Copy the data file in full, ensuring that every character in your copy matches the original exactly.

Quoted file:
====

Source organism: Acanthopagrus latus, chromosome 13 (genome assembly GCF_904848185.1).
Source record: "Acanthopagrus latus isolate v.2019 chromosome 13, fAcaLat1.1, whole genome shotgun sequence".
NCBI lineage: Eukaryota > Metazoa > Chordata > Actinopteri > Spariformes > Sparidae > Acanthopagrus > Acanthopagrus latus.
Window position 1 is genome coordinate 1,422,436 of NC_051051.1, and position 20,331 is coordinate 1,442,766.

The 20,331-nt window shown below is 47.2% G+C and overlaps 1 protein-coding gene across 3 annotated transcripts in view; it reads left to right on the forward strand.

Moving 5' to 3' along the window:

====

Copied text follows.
Source organism: Acanthopagrus latus, chromosome 13 (genome assembly GCF_904848185.1).
Source record: "Acanthopagrus latus isolate v.2019 chromosome 13, fAcaLat1.1, whole genome shotgun sequence".
NCBI lineage: Eukaryota > Metazoa > Chordata > Actinopteri > Spariformes > Sparidae > Acanthopagrus > Acanthopagrus latus.
Window position 1 is genome coordinate 1,422,436 of NC_051051.1, and position 20,331 is coordinate 1,442,766.

The 20,331-nt window shown below is 47.2% G+C and overlaps 1 protein-coding gene across 3 annotated transcripts in view; it reads left to right on the forward strand.

Moving 5' to 3' along the window: